• Regular exercise performed no later than midday is also helpful.
  • Reducing caffeine, nicotine, and alcohol all are helpful.
  • Avoid all naps.
  • Only use your bedroom for sleep and sex. Don’t watch TV or read in bed.

So why isn’t this treatment widely available? Could it be because there isn’t a powerful drug lobby for sleeping pills pushing this very effective therapy?

What is really tragic is that most seniors end up being prescribed sleeping pills for insomnia. And this is in spite of very clear data from research that shows that modern sleeping pills such as Ambien, Lunesta, or Sonata, have very minimal effects. On average they reduced the average time to fall asleep by 12.8 minutes compared to placebo, and increased the total sleeping time by only 11.4 minutes.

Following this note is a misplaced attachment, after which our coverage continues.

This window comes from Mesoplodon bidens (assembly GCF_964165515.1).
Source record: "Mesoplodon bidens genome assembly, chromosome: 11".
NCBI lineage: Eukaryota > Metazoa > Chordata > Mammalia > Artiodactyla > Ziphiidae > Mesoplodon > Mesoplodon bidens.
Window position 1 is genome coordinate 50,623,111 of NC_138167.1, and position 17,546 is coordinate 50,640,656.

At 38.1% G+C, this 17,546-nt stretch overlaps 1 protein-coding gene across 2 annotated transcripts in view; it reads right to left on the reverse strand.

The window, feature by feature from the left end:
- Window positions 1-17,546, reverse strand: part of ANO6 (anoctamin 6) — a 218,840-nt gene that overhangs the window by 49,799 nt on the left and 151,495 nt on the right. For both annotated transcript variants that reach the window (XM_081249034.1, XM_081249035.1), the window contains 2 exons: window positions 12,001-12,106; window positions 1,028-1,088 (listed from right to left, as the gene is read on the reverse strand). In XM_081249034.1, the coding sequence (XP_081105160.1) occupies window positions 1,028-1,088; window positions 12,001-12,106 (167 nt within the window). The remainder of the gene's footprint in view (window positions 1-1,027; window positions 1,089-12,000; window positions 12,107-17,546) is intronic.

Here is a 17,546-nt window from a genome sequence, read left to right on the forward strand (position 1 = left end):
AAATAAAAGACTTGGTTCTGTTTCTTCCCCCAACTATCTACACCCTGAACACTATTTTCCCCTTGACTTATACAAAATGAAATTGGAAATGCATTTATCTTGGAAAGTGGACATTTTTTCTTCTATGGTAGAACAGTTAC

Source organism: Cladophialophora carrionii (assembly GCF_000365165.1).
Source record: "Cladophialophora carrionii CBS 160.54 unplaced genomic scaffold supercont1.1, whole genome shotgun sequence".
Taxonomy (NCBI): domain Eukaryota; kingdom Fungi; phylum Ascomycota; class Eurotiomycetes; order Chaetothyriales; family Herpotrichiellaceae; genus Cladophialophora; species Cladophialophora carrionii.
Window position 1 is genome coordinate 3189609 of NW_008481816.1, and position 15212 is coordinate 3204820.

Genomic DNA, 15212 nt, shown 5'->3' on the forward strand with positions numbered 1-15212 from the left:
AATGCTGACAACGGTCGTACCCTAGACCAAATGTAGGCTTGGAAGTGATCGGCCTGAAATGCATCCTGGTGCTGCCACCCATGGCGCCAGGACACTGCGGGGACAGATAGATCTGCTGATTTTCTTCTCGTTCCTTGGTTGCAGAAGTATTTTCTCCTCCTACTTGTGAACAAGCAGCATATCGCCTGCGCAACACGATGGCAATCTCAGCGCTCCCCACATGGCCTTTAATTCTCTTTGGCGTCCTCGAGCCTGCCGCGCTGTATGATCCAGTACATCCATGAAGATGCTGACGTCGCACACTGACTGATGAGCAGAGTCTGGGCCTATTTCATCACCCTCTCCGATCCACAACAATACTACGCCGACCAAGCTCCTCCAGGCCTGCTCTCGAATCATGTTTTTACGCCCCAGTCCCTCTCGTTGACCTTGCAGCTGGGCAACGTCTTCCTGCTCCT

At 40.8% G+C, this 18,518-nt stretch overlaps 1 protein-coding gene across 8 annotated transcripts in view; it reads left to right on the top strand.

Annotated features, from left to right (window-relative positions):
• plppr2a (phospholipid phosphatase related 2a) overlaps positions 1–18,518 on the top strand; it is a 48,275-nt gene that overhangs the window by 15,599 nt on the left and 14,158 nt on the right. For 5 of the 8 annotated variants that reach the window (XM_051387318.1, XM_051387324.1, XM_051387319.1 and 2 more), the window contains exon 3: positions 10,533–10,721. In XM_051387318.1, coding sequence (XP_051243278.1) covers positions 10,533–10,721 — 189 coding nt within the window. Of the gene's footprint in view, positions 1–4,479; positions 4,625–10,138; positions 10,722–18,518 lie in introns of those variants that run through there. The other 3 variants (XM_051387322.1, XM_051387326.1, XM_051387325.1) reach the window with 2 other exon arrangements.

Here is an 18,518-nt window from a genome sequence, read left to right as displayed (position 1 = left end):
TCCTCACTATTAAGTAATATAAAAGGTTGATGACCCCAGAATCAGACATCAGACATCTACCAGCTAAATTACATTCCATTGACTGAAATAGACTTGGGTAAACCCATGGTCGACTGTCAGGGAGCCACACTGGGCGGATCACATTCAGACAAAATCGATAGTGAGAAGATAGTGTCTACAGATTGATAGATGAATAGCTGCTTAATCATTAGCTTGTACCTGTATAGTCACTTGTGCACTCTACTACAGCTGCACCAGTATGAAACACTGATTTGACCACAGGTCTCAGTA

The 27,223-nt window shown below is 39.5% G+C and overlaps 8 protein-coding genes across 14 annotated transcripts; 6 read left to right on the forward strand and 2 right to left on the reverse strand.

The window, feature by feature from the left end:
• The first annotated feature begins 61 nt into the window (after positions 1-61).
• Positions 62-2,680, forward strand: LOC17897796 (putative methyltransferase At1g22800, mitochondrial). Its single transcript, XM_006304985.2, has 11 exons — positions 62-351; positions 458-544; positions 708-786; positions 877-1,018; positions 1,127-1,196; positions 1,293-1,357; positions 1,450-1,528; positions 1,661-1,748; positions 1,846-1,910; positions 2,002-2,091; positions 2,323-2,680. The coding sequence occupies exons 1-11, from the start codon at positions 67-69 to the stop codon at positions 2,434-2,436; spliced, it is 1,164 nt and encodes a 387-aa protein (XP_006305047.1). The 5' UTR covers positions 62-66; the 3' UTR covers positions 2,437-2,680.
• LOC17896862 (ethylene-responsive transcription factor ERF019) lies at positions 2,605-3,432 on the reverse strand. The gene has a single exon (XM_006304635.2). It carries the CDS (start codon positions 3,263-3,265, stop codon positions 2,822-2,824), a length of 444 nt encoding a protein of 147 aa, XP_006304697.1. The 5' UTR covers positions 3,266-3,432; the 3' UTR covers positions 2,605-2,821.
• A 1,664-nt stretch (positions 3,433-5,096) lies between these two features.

Patients who took older sleeping medications like Halcion and Restoril fell asleep 10 minutes faster, and slept 32 minutes longer.

How can this be? Why is it that patients believe that sleeping pills are much more effective? The answer is very simple. All of these drugs produce a condition called anterograde amnesia. This means that you cannot form memories under the influence of these drugs. So you don’t remember tossing and turning.  If you can’t remember tossing and turning even though you may have, then you perceive your sleep has been better. The drugs also tend to reduce anxiety, so people worry less about having insomnia, and thus feel better.